The community within the camp were allowed to perform plays and compose music. This formed a big part of what life was like for them. This may seem strange to people but by allowing this, it quelled any potential issues within the camp. Music composed within the camp can still be found today. Some of the music at the time was banned by the Germans as they believed that it was written about the Nazi’s and the Führer and not suitable to be played within the camp. A children’s opera play ‘Brundibar’ was performed within the camp. A special performance of this was carried out for the Red Cross upon inspection. I have been listening to this today and there is a clear undertone to this with the words spoken and the overall meaning of the performance. It is worth considering listening to either prior to or after a visit to Terezin.
The tour was nearing a conclusion and the final part took us on a short walk to the edge of the town to the railway station. This is where I find it hard to put into words what I was now seeing, this was the point of no return and for hundreds of thousands of people, their final journey. The Nazi’s ‘Final Solution’, these railways lines were to transport the camps inmates to extermination camps such as Auschwitz and Treblinka. To recall a figure from a short film I had watched in the town earlier, on one day alone a transport train from Terezin destined for Treblinka carried 19,000 people, there were no survivors.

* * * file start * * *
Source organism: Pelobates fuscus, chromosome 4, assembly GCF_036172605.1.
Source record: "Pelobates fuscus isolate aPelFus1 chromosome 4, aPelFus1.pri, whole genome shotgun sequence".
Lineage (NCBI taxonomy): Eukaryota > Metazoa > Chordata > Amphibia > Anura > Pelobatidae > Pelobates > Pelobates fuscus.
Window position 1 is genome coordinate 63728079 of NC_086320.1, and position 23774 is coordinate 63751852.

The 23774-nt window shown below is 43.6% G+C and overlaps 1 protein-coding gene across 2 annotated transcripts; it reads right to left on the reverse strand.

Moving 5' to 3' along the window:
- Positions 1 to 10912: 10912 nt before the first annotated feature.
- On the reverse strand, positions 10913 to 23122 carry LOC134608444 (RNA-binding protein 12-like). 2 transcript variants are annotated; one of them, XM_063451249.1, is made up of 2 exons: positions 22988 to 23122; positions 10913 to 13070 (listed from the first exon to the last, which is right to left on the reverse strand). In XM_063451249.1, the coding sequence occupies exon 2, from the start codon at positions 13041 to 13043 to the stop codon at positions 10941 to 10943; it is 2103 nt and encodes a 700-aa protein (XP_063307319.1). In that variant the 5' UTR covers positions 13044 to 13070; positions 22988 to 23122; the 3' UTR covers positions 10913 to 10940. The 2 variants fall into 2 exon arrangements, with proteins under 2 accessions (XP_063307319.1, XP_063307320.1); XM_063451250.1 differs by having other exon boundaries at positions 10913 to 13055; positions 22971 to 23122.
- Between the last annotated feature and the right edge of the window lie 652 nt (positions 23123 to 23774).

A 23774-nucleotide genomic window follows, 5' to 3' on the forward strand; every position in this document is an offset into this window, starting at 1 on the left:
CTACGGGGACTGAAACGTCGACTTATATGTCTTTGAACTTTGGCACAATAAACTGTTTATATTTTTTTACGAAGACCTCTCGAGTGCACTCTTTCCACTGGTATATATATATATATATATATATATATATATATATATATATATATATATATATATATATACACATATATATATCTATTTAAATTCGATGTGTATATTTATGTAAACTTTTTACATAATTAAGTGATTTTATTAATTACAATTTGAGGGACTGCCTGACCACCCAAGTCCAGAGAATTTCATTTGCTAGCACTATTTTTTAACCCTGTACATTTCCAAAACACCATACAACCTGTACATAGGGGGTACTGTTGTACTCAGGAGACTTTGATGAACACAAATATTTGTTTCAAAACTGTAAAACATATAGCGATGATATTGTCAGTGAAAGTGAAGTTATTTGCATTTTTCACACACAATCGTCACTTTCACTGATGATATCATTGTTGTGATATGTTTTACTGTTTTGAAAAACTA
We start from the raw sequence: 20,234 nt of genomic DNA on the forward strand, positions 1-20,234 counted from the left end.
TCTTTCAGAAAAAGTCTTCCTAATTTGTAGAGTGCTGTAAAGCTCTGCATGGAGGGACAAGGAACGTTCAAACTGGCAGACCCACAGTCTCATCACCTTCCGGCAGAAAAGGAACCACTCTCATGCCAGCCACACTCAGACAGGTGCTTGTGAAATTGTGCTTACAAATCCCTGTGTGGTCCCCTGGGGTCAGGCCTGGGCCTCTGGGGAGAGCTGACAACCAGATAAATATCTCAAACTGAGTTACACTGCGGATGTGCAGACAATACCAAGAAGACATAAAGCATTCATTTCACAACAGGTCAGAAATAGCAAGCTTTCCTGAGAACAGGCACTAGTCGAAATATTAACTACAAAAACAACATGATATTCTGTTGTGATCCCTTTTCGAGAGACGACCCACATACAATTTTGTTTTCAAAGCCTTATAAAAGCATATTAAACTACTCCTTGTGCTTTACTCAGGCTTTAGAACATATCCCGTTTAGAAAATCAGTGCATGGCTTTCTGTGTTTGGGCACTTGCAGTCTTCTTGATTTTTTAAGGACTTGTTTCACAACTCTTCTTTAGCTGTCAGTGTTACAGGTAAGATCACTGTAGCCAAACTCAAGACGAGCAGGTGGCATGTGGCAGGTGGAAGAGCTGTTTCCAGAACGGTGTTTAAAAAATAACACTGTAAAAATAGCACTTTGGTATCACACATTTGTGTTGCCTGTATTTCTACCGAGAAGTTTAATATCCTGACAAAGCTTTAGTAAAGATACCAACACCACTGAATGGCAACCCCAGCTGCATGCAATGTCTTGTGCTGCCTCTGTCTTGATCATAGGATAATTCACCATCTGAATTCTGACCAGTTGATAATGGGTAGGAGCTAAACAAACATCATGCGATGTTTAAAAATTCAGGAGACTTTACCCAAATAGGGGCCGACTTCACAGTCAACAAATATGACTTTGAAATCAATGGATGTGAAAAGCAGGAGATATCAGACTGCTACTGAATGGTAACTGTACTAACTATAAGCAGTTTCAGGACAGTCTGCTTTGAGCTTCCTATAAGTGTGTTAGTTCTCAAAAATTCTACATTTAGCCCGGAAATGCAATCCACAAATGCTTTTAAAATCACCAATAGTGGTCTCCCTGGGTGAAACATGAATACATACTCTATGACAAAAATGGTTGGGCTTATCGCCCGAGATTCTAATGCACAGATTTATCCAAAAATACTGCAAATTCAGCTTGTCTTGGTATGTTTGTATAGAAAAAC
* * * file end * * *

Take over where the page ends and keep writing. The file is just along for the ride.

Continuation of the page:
Close by to the railway lines was a storage area of where the ashes of the dead were kept, upon realisation that they would not win the war and to try and hide what had taken place, soldiers at the camp emptied as much of the ashes into the local river as possible. There is a memorial by the river remembering the people who lost their lives. Most at this camp died due to starvation, illness and disease. This area now is a memorial of remembrance to those who were here.
The last location within Terezin to visit was the crematorium and cemetery. This was not a pleasant place, it was at this point I paused and stood staring in reflection. Four furnaces that had been modified to produce greater heat to process more bodies. I found the candles that had been placed onto one of the furnaces in remembrance very moving, the candle light flickering, to me saying you are not forgotten and never will be. Outside was a vast cemetery overlooked by a memorial in the shape of a Menorah. Behind the cemetery is the river and the further memorial should people wish to look for it upon a visit.
At the far end of the cemetery was a Russian military Cemetery, I took the chance to have a look before we then departed back for Prague after an emotional and thought provoking day.
I’ve researched several locations for figures of the people and their fate who went through the camps at Terezin and I leave you with this.
Number of people processed through Terezin from 1942-45, 139,654
A total of 34,396 died within Terezin
Estimated that 86,934 were deported to further camps of which around 3,000 survived
On the 8th May 1945 there were 29,320 still at Terezin
The tiny towns population today is around 3,121
Thank you to Ben for sharing with us his incredibly moving experience of his tour exploring Terezin’s former ghetto, its history and all those who were housed here during this period.
You can find out more about Ben and his regular WW2 related trips by following him on Twitter : @BattlefieldBen or on Facebook : Battlefield Ben.
The Third & Final Part of Ben’s Write-up of his Trip which looks at the story of Operation Anthropoid will follow very shortly…
Until then, why not listen our latest interview on the Veterans Podcast Archive with former WW2 Tank Commander, Captain David Render.
Photo Credits: All photos were kindly taken and provided with permission to use here by Ben Mayne.